The previous year has brought its share of gaming controversies, from anger over loot boxes to ties to gun violence to the World Health Organization's recognition of gaming disorder as a mental health condition. The roundtable, "Professional Ethics for Game Designers (Presented by the IGDA Game Design SIG)," at this year's Game Developers Conference, sought to shed light on the thoughts and opinions of professional game designers on their ethical obligations to players. The discussion was spirited and showed that there was no easy consensus.
The roundtable started off with a warning from a professor who studies these matters. He cautioned the group that if the industry doesn't self-regulate, governments will inevitably step in with their own regulations that might not make sense. He cited some examples from Asia, such as a law limiting gameplay hours to school-age children, and said that there were even systems in place whereby in-game rewards were reduced based on the number of hours played. There have even been rumblings in Europe about possible regulations.
While regulations may be looming, others felt like designers should not have any ethical obligations to players, even if players dropped dead after playing too much. With a comparison to the tobacco industry, one decried the nanny state and felt like players needed to be responsible for their own well-being. Another felt that game-playing was viewed too negatively and surely, no one would object if someone practiced continuously as an athlete. He relayed the story of a co-worker who had taken a week's vacation to get higher on the leaderboard and how people immediately thought his co-worker might have a gaming disorder.
Still others felt that without addictive design elements, players would not come back to the game. After all, there's pressure on designers to design an addictive, fun game that makes players come back and play the game. Even if designers objected to exploitative practices, their bosses or marketing would want them to keep on using those methods. And of course, a designer who wants to still have a job there will want the company to be successful. But there were designers at the roundtable who had quit because they just couldn't stand what was happening to the players. They recommended that designers think carefully about what line they would cross before being asked to cross that line.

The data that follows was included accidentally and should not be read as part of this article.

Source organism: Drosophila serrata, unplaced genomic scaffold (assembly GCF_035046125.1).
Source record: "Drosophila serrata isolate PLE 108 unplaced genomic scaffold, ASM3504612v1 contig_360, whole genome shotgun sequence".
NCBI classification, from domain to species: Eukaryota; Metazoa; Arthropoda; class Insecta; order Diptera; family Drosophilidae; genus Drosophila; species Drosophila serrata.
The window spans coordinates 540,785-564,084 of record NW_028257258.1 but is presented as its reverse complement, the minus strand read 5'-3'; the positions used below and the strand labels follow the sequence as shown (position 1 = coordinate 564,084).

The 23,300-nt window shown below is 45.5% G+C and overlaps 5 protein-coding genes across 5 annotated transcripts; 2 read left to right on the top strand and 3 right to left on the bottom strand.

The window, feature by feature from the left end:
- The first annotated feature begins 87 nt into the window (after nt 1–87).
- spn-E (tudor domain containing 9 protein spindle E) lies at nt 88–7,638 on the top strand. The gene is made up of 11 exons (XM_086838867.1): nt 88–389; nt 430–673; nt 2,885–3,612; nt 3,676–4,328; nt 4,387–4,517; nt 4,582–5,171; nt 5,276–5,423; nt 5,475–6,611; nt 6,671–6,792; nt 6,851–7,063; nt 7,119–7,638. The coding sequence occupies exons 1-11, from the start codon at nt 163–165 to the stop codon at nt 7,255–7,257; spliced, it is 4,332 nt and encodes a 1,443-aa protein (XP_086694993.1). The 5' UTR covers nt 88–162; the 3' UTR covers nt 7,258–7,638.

After hearing jokes about some possible warning labels, like "WARNING: TOO MUCH FUN," the professor interjected, saying that tobacco wasn't the right comparison, but gambling was. He pointed out that the game industry even takes the same terminology, such as "whales," from the gambling industry. While the WHO's definition of gaming disorder can be subject to interpretation, it's most similar to gambling disorder. It doesn't specify a number of hours, just describes the way that compulsive gaming can cause distress or significant life problems. We commonly say a game is addictive to mean it's fun, but addiction has a clinical definition that is much more bothersome.
Another game designer said that he doesn't mind if his games have a specific target audience, like women over 50, but he would have a problem if the target was "senile women," or any vulnerable demographic. He would rather players come back to play the game because of its fun qualities rather than because they're addicted and they have a compulsion.
Another designer wondered if these addictive game systems were even necessary and offered other design alternatives to making a game sticky.
All in all, it was an interesting roundtable that could have gone on to discuss various other ethical issues. Do you have any opinions on the subject? I have heard from game design professors who include ethics in their lessons. Do you believe that game designers should have an ethical code?
[This article originally appeared on Game Design Aspect.]